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A temporary community garden is coming to the City of London, which will act as a test to see what kind of long-lasting green spaces the Square Mile residents and workers want.

A new pop-up green space is to be installed in the heart of the City of London at Moor Lane next week.

The Moor Lane Community Garden has been developed through a co-design approach with local community and resident groups, the City of London Corporation and its cultural district, Culture Mile and award-winning landscape, art and architecture practice, Wayward.

Inspired by the iconic architecture of the Barbican and London Wall, this temporary installation responds to the area’s design and history, while exploring new and exciting ways to green our streets.

The new urban green space will be a testbed for a future landscaping project in Moor Lane, after the development of 21 Moorfields is completed.  Using feedback from locals, the aim is to create a long-lasting green space informed by the community who use it most.

Oliver Sells QC, Chairman of the City of London Corporation’s Open Spaces and City Gardens Committee, said “This new community garden will be a very welcome place for residents, workers and visitors to enjoy, and pause and reflect in an area of the City, which sorely needs green space.

“I hope this temporary installation will pave the way to providing even more biodiversity, tree-planting and greenery on our streets.”

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The garden will include a mixture of drought-tolerant, low maintenance plants that will provide flowers and fragrance all year round.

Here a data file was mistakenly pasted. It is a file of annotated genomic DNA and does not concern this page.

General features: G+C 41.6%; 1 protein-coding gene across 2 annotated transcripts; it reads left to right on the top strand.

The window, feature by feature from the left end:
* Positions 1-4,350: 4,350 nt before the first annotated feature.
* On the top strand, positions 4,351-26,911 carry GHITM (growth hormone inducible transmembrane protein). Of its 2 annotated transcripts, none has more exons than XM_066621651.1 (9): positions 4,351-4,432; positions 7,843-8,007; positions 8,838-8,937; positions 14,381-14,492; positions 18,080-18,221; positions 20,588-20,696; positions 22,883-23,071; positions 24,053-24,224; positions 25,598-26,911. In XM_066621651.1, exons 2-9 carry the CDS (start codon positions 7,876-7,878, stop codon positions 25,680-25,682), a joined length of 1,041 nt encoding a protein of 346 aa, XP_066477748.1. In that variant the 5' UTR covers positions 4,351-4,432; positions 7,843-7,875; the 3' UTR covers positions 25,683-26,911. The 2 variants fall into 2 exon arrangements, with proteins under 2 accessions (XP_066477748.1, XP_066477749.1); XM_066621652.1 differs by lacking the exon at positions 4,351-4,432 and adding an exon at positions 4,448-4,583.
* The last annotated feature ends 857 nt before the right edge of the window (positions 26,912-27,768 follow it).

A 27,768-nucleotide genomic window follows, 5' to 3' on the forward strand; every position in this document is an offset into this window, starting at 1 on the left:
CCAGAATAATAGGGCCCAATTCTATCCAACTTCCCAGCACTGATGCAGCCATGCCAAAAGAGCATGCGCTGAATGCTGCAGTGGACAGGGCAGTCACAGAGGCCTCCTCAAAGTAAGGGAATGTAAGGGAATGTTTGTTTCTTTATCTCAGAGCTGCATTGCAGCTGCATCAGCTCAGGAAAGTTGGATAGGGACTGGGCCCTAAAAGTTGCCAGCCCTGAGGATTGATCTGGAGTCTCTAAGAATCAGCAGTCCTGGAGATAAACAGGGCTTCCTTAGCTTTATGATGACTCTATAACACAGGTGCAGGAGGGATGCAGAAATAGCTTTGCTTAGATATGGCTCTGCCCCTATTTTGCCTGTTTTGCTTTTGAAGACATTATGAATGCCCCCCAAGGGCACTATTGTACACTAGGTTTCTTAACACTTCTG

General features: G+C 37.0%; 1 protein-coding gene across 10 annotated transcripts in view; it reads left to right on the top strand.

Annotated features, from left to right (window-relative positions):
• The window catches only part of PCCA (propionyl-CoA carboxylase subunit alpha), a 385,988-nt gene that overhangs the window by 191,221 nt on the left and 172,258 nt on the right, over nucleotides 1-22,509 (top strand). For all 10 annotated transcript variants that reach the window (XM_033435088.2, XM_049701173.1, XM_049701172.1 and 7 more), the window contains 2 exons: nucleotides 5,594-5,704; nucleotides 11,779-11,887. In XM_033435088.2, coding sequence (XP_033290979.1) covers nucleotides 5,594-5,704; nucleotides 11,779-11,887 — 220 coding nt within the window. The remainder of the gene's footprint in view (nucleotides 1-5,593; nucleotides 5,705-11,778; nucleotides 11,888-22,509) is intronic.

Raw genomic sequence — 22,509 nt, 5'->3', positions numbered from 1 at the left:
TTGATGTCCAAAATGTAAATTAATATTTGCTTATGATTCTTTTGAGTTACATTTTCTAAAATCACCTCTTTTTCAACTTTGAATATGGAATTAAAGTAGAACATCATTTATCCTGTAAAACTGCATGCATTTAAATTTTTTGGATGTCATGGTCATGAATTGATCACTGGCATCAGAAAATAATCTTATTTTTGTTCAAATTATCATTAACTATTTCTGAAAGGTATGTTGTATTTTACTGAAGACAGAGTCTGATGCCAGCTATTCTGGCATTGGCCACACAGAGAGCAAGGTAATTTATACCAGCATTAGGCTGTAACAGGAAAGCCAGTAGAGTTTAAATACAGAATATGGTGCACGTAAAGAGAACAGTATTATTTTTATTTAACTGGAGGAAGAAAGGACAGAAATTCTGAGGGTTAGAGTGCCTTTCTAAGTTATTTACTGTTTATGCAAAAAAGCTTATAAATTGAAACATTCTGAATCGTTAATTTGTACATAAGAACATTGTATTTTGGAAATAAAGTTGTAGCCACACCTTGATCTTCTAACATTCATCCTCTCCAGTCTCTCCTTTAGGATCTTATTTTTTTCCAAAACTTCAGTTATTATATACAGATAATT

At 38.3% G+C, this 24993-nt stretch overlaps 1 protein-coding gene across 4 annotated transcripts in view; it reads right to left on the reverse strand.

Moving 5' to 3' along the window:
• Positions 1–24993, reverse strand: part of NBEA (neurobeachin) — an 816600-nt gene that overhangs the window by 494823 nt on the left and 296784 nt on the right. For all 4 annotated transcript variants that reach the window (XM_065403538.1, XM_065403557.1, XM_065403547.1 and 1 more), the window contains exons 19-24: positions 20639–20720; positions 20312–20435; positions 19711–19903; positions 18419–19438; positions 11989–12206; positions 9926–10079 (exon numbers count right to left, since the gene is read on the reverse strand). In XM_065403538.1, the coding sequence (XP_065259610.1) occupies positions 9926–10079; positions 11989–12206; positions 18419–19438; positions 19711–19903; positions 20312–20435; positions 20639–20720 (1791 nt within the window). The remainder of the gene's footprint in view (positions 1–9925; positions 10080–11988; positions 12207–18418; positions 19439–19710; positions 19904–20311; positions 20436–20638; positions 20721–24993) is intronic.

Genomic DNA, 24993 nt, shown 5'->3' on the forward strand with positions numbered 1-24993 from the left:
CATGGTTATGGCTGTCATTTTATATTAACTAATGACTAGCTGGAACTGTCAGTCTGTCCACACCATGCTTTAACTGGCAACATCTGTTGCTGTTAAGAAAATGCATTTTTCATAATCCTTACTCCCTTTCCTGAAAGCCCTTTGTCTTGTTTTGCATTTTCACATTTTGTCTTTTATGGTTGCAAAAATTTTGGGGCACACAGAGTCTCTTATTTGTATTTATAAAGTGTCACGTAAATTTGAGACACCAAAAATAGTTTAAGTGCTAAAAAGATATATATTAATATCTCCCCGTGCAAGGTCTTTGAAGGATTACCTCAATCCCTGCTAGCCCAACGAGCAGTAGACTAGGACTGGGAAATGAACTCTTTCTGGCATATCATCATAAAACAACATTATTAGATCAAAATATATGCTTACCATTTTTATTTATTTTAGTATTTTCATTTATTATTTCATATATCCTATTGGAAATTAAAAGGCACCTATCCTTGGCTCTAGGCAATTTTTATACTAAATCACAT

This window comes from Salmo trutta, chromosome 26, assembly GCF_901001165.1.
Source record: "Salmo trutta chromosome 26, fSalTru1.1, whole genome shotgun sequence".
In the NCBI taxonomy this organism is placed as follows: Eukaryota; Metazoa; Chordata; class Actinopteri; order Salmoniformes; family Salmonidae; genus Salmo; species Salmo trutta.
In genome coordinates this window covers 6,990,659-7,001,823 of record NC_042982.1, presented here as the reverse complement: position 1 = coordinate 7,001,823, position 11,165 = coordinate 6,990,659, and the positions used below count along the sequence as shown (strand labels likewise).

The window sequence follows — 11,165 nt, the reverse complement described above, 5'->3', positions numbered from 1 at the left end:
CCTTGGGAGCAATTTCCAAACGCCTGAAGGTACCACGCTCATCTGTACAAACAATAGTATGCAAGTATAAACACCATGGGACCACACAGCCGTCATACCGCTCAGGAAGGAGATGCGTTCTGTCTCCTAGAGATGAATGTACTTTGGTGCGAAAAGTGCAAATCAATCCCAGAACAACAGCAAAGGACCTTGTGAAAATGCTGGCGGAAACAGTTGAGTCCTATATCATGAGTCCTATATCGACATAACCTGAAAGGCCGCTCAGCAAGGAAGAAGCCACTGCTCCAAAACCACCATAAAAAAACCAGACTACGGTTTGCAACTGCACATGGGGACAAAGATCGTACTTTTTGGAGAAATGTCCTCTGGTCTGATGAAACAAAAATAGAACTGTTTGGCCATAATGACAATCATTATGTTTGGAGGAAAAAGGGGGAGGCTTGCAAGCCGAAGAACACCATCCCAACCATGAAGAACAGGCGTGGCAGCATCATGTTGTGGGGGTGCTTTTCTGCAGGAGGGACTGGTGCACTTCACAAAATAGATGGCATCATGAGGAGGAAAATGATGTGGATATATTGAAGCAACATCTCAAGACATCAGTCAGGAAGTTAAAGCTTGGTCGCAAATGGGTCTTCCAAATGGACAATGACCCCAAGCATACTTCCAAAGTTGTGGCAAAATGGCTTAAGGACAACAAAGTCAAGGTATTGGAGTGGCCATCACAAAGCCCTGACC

Highlights include classic scented evergreens like rosemary, lavender and wormwood, paired with the structural forms of euonymus and euphorbias and dotted with flowering grasses; delicate perennial flowers, trailing climbers and blossoming trees like the giant leaved Foxglove tree and eye-catching Cherry Trees provide a rich landscape for insects and pollinators.

Following a series of collaborative workshops with the local community, the design takes inspiration from the iconic architecture of the Barbican and London Wall. Each planter is informed by elements of castle architecture such as crenellations, flanking and buttresses, using a combination of smooth honed and textured finishes to mirror the Barbican’s distinctive concrete structure.

As Moor Lane sits at the gateway to Culture Mile – the City of London’s cultural district which stretches from Farringdon to Moorgate, the Moor Lane Community Garden will also incorporate the new Culture Mile Public Realm branding, which will be implemented over the next year, providing a creative visual identity to the area.

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